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Political history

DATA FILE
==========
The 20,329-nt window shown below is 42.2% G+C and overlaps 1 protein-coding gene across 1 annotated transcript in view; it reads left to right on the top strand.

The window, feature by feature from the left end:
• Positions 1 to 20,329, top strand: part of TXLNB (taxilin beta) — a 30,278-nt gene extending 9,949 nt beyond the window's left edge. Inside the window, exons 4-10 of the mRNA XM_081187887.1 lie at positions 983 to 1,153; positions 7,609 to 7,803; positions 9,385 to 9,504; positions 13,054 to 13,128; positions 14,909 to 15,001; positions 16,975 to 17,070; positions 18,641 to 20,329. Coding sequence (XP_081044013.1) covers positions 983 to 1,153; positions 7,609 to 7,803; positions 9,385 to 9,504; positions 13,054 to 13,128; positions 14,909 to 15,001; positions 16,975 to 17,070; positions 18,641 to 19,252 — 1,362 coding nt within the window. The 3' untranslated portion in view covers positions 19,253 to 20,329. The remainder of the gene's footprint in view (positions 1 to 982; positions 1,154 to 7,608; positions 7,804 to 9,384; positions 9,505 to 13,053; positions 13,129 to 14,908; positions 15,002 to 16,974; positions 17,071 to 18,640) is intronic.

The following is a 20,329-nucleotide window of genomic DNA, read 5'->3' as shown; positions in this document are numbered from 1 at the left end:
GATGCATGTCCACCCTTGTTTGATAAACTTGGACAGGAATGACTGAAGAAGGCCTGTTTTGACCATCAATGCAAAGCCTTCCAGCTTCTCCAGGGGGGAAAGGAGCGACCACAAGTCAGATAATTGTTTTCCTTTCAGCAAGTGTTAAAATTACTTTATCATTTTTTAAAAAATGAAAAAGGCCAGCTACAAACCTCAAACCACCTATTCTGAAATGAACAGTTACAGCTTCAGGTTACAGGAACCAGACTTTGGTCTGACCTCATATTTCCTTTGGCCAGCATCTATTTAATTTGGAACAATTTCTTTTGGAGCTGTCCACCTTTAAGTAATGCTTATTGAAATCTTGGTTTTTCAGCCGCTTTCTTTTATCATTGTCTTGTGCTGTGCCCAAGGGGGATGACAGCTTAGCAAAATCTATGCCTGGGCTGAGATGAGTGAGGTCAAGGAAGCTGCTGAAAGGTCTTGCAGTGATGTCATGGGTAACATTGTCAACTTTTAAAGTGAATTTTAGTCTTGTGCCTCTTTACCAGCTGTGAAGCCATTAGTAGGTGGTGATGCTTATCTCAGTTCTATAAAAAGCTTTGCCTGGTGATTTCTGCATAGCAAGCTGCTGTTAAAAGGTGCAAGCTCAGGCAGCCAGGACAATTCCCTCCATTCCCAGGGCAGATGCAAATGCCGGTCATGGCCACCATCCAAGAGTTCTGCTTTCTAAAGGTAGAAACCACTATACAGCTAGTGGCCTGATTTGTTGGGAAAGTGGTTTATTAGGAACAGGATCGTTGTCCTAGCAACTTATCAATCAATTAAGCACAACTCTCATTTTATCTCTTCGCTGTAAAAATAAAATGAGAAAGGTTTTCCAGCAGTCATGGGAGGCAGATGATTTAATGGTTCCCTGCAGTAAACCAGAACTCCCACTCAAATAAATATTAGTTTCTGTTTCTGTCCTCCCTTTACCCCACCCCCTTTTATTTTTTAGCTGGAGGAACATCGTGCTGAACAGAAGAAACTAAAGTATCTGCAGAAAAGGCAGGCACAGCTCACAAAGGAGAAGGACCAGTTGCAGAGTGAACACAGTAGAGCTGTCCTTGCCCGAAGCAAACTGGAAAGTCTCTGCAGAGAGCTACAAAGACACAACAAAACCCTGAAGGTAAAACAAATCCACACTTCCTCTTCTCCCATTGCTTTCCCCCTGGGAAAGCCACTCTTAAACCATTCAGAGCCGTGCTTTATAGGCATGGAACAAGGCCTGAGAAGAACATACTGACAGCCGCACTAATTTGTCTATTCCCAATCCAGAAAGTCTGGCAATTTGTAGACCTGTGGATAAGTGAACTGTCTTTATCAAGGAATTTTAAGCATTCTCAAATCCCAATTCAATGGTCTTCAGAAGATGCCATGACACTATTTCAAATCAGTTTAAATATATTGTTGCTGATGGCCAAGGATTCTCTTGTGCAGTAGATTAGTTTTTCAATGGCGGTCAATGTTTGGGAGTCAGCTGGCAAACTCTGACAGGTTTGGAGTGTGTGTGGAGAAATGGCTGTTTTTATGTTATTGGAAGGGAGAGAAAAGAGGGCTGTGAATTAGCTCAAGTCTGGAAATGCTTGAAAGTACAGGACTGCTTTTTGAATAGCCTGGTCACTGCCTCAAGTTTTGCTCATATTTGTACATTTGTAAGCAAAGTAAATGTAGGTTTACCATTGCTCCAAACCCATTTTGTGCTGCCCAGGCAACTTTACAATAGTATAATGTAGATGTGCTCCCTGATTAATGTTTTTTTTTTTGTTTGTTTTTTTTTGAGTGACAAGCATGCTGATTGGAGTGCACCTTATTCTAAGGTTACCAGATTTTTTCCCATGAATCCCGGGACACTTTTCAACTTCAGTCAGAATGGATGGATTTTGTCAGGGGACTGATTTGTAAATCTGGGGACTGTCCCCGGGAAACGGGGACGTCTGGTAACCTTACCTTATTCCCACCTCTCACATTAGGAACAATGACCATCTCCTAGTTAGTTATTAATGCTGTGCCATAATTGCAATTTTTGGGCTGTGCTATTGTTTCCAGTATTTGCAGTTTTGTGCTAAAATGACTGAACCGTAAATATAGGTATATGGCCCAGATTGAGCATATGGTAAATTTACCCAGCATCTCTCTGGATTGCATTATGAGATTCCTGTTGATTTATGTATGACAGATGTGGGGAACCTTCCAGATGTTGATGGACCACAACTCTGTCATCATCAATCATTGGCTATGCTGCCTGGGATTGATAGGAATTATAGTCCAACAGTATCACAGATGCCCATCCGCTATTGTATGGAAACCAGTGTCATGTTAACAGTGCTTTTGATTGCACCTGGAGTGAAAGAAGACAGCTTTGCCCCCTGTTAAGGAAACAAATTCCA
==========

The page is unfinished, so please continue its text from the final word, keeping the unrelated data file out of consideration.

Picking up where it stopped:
James Pendergast Main article: James Pendergast In 1880, James Pendergast, the oldest son of Irish immigrants, moved to Kansas City's West Bottoms. He worked at a local iron foundry until buying a bar with money he won from betting on a longshot horse ("Climax") at a local race track. From his new bar, Pendergast began networking with local leaders and soon built a powerful faction in the Jackson County Democratic Party. Pendergast's faction was called the "goats" because they were backed by those living in the hills above the river. His chief rival were the "rabbits" because they tended to come from the area around the rivers. The lead of this faction was Joe Shannon. [edit]Tom Pendergast Main article: Tom Pendergast Just prior to winning his first of nine terms on the city council in 1892, he summoned his youngest brother Tom from nearby St. Joseph. As Jim's health deteriorated, Tom began to utilize many of Jim's connections to lead the "Goat" faction after Jim's death in 1910. Tom succeeded Jim in the council too, but left after three terms but assumed more powerful position as chairman of the Jackson County Democratic Club with its headquarters at 1908 Main Street. [edit]City manager In 1925, Kansas City, Missouri, voted in favor of establishing a city manager-based government with one city council of 12 members instead of two chambers of 32 members total, giving Tom an easier road to gaining majority control. By 1925, the Pendergast machine had establishe a majority, appointing a passive mayor and powerful city manager Henry McElroy. Pendergast's power grew during the Great Depression, creating a Ten-Year Plan bond plan aimed at putting unemployed Kansas Citians to work building civic structures that still stand, including City Hall, Municipal Auditorium, and the Jackson County Courthouse. These structures, sporting art deco architecture, were built with concrete supplied by Pendergast's Ready-Mixed Concrete company and other companies that provided kickbacks to Pendergast. At its peak, the machine wielded considerable influence on state politics, handily electing Platte County judge Guy Brasfield Park governor of Missouri in 1932 when the Democratic candidate Francis Wilson died two weeks before the election. Also during this time, Kansas City also became a center for night life and music, with jazz by musicians such as Count Basie, Charlie Parker and blues Kansas City blues flourishing in areas such as 18th and Vine. Pendergast's machine became synonymous with inflating election results by bringing in out-of-town hoodlums to vote for machine candidates repeatedly. The March 27, 1934 municipal elections (dramatized in Robert Altman's 1996 film Kansas City) resulted in nine deaths. [edit]Machine's demise Tom Pendergast's power was brought down by health ailments and a determined effort by reform leaders, capped by Tom pleading guilty to tax evasion on May 24, 1939. Remnants of the machine lingered until the 1950s.